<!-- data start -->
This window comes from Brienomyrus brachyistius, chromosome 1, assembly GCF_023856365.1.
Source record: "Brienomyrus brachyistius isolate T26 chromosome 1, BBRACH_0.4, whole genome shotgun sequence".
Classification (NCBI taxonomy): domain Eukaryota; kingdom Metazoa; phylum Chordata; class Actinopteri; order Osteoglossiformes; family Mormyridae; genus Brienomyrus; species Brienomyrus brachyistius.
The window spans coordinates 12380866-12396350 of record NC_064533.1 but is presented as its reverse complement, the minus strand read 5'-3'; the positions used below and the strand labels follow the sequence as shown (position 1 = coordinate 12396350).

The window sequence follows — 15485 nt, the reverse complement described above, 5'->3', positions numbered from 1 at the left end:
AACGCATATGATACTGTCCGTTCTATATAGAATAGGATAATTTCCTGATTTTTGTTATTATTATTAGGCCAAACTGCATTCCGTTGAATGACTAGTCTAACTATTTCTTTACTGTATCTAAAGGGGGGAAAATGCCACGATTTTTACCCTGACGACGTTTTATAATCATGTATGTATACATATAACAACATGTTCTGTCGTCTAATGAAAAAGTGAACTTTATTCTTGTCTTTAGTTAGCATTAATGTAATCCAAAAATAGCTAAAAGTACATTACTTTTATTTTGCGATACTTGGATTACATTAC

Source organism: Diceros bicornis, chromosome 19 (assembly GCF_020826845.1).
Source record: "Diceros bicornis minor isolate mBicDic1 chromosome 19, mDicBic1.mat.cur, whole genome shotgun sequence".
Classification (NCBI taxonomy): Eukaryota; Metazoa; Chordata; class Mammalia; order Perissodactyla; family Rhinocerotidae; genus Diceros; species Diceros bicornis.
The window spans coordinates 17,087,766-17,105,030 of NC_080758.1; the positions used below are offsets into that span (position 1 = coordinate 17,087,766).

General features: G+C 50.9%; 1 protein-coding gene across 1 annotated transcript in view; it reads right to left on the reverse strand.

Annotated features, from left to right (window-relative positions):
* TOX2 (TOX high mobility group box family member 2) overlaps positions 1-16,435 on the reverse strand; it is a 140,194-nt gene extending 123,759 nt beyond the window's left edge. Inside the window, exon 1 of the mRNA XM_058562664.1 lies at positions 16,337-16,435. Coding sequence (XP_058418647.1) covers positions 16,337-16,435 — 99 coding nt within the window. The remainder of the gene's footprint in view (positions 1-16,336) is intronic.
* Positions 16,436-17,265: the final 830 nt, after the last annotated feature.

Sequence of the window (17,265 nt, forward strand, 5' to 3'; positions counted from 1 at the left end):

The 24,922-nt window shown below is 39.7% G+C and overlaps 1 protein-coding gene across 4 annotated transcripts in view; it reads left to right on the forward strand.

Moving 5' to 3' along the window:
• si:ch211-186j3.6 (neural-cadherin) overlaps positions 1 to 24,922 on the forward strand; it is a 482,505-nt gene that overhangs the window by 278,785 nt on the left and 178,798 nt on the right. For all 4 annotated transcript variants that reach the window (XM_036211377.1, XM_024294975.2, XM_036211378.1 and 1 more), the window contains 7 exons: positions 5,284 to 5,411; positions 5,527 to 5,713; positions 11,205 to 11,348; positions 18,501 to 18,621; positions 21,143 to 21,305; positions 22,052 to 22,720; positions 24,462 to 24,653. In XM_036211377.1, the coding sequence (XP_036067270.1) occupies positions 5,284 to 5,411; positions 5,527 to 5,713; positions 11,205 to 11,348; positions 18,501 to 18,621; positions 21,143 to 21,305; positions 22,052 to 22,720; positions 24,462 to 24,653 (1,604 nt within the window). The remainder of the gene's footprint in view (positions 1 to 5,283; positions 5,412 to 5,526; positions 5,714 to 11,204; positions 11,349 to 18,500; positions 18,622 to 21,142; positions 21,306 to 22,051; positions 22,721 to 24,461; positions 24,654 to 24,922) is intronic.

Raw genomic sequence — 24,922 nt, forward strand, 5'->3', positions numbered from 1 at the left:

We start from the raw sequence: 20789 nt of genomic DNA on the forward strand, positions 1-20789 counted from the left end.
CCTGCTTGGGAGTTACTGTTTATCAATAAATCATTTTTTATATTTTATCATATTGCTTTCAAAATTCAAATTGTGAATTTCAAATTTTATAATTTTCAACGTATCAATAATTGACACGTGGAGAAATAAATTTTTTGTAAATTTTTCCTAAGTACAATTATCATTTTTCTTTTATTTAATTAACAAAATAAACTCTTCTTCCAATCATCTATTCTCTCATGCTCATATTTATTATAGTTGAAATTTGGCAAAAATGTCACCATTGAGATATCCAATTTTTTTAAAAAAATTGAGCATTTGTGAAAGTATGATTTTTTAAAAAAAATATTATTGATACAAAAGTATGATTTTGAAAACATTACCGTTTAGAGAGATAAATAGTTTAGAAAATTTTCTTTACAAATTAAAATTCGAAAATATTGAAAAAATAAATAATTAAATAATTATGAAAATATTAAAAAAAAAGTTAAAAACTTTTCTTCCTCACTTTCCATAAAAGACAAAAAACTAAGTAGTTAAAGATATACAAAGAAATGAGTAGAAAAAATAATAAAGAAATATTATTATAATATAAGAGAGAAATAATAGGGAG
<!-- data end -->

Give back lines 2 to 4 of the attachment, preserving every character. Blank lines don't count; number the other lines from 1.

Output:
Source record: "Brienomyrus brachyistius isolate T26 chromosome 1, BBRACH_0.4, whole genome shotgun sequence".
Classification (NCBI taxonomy): domain Eukaryota; kingdom Metazoa; phylum Chordata; class Actinopteri; order Osteoglossiformes; family Mormyridae; genus Brienomyrus; species Brienomyrus brachyistius.
The window spans coordinates 12380866-12396350 of record NC_064533.1 but is presented as its reverse complement, the minus strand read 5'-3'; the positions used below and the strand labels follow the sequence as shown (position 1 = coordinate 12396350).